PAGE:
If the court approves the Board's proposal, another $1.3 billion from the General Fund will be transferred to active public employees retirement accounts listed under Sistema 2000.
According to Board executive Ana Matosantos, the adjustment plan intends to correct what has affected public employees who contributed to their retirement plan for years, and their money was used to pay current pensions.
The agreement reached with United Public Servants (SPUPR), Matosantos added, also give a signing bonus to those workers if the plan is approved.
"We expect that teachers reconsider," Matosantos said, indicating that those public servants´ vote did not ensure any protection for their pensions nor will they have an economic incentive for supporting the plan.
According to director José R. González, the adjustment plan is designed so that Puerto Rico can comply with debt obligations in the long term and avoid repeating excesses that led to bankruptcy.
González stressed that if the adjustment plan is approved, the government will see a reduction in payments to bondholders.
As if it were a relief to mortgage holders, cutting the debt principal would reduce bonds payments from about $4.2 billion - or 29 percent of revenues - to $1.5 billion per year, or the equivalent of 9 percent of revenues.
But that reduced payment will depend on reaching the following cuts: in the case of GOs the Board considers valid, the cut will be 36 percent and those of the PBA would see a 28 percent cut. Meanwhile, Pension Obligations (POBs) bondholders issued by the ERS would see an 87 percent cut.
The proposal for GOs and PBA bonds that the Board recognizes as valid is based on the agreement reached with the Lawful Constitutional Debt Coalition (LCDC).
However, given that the Board seeks to annul the GOs bonds issued between 2012 and 2014 and certain PBA bonds, the entity offers these creditors an agreement to avoid a legal battle.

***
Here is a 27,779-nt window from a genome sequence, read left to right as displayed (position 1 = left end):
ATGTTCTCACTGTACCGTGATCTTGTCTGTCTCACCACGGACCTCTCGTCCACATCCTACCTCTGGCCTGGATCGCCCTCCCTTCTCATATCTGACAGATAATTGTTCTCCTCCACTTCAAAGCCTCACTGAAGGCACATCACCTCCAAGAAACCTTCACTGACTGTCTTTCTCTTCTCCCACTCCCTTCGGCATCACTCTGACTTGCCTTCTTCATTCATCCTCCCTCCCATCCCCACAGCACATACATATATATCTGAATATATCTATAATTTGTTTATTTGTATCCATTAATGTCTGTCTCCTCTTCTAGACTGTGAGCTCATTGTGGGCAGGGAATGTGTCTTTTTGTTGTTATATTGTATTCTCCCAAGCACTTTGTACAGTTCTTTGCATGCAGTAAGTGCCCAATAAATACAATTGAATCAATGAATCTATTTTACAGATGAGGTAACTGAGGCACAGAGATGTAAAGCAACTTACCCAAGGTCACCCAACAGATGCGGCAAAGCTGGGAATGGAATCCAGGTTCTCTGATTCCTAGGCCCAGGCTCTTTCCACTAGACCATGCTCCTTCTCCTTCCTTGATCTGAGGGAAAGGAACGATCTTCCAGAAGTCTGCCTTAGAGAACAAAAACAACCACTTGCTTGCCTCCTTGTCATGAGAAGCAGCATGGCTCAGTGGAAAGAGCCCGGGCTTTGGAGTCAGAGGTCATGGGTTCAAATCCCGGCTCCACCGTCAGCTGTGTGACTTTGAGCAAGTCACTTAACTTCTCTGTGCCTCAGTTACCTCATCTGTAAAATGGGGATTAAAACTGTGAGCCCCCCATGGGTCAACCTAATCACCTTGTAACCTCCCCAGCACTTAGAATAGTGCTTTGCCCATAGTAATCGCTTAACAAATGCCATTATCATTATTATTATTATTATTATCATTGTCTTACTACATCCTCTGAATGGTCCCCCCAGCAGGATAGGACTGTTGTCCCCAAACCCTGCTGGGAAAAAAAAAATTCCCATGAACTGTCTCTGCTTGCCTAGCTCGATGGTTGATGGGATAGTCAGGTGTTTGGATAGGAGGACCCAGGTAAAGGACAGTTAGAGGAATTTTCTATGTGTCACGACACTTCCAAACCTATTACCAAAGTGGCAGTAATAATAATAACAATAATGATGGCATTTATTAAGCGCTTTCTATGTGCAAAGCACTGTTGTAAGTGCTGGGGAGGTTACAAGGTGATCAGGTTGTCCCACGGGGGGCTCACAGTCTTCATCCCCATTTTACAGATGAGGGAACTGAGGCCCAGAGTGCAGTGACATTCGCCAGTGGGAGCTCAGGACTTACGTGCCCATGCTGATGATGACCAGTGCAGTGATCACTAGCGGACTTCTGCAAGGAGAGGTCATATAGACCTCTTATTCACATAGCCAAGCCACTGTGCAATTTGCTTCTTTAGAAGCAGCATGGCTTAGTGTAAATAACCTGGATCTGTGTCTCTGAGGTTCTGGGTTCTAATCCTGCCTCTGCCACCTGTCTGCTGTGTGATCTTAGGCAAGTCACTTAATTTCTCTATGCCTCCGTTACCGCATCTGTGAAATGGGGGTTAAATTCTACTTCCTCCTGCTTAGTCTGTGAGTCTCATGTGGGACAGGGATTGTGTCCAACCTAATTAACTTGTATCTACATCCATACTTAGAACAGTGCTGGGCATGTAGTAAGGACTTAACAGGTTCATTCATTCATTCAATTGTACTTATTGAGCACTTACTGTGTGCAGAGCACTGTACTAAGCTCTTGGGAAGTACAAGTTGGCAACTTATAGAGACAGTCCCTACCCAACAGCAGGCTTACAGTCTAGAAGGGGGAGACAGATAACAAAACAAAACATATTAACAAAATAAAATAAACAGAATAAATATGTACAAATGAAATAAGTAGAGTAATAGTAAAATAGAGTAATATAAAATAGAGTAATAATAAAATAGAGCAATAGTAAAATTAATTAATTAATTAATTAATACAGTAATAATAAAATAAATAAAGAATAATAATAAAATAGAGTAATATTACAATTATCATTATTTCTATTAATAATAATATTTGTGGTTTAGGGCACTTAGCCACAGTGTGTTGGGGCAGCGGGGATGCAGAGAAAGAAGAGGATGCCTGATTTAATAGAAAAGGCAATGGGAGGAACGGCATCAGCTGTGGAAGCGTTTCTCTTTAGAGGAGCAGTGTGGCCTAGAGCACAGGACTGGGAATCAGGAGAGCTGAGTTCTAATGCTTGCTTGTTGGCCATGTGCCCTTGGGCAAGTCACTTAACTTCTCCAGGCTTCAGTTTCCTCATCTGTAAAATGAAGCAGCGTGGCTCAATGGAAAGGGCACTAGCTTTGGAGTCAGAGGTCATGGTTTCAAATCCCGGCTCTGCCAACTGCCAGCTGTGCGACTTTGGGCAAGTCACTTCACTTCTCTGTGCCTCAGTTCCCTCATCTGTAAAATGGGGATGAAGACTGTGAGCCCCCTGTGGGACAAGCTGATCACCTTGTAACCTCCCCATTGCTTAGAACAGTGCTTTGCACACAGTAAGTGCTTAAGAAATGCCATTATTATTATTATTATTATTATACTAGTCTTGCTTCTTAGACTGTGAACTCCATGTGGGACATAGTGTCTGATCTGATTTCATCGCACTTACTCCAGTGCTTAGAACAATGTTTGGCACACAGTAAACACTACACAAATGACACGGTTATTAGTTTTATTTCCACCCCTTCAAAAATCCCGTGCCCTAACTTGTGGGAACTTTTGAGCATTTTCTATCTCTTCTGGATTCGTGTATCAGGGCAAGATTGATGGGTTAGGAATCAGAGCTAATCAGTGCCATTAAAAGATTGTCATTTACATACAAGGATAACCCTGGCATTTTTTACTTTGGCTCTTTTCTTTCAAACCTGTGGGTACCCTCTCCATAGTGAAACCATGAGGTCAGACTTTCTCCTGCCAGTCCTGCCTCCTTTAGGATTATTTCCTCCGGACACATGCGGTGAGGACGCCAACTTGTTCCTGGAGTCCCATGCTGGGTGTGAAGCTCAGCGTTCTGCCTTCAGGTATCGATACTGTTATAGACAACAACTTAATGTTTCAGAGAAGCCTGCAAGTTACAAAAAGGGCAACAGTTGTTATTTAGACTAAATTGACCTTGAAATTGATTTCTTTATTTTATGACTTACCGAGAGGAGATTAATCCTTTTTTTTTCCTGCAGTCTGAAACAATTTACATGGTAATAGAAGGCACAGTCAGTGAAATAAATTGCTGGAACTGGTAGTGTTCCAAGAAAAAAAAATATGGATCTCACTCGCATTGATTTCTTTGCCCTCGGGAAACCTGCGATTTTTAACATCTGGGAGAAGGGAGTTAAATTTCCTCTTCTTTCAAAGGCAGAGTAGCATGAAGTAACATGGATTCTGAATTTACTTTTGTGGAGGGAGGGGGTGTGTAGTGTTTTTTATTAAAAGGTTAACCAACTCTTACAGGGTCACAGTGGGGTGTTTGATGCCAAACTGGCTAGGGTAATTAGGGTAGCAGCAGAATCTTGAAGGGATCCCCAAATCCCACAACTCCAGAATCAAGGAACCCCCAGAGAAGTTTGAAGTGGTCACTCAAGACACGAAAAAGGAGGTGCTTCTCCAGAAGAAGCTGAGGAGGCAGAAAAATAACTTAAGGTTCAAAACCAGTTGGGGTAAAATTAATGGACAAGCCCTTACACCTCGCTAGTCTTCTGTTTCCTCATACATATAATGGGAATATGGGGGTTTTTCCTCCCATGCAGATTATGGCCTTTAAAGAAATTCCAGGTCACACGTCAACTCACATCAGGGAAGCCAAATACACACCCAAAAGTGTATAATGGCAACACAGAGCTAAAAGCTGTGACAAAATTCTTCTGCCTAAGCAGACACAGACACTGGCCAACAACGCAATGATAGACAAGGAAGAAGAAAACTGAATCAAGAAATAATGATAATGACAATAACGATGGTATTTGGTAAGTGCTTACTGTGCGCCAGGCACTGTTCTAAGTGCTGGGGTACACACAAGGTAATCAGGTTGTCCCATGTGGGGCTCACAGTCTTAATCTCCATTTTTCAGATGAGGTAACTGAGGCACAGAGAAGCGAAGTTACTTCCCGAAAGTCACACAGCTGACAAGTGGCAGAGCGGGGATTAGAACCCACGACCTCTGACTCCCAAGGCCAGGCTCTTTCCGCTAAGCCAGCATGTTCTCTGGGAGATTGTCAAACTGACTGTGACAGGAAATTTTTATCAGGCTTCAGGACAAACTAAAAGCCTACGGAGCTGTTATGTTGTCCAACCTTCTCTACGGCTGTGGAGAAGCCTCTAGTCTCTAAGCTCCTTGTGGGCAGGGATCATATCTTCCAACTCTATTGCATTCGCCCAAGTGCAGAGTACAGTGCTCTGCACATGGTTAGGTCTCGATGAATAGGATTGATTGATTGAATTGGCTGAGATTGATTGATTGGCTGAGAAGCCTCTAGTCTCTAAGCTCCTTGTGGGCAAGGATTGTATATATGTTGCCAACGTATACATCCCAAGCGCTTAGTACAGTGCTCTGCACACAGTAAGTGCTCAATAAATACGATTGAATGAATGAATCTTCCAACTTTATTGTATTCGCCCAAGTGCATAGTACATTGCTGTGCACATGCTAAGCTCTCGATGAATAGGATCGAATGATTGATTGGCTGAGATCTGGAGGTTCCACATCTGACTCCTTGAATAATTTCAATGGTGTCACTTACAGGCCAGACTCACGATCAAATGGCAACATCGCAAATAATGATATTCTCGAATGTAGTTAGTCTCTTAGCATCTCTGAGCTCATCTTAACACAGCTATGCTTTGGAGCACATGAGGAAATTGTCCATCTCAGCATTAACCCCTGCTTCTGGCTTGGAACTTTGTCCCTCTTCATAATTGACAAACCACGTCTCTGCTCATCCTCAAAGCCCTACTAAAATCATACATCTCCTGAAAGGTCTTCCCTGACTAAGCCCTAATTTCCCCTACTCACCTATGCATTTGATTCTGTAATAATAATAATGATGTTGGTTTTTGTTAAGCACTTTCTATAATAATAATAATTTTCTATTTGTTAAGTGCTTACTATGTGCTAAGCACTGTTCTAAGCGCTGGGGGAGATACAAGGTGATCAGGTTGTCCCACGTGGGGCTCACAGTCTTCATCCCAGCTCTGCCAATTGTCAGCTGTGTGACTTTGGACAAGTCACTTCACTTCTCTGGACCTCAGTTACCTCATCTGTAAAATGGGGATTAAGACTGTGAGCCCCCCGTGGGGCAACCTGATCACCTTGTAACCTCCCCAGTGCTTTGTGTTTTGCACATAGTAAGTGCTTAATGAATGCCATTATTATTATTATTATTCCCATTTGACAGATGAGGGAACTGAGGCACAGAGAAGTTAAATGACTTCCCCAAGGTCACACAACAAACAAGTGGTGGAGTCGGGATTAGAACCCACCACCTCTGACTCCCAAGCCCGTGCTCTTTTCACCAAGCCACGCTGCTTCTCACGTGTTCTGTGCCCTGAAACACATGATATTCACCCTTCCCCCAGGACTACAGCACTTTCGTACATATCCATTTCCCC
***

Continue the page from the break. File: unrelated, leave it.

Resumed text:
If challenged GO bondholders reach an agreement, they would see a cut between 55 percent and 65 percent on every dollar they lent to the government, while PBA bondholders would see a 42 percent cut. If these creditors accept the offer, they would be paid from a litigation fund included the adjustment plan. If they prevail in court, they would be paid according to their counterpart in the CDL.
After the filing of the adjustment plan, the government representative to the Board, Elí Díaz Atienza, made it clear that the government will do its part to make the document a reality.
"There are great benefits in the cut to the debt and in restoring benefits,” said Díaz Atienza adding that the intention of the government is to try to mitigate, through the budget, the adverse effect of the pension cuts.
Díaz Atienza said the governor is having conversations with all sectors affected by the adjustment plan to learn about the impact and take the necessary measures. For Marrero, the adjustment plan is an opportunity for the government to regain fiscal independence and to leave the Board as soon as possible.
By mid-October, the Board´s Executive Director Natalie Jaresko will begin a day of meetings with different groups to discuss the adjustment plan, starting in Aibonito and Barranquitas.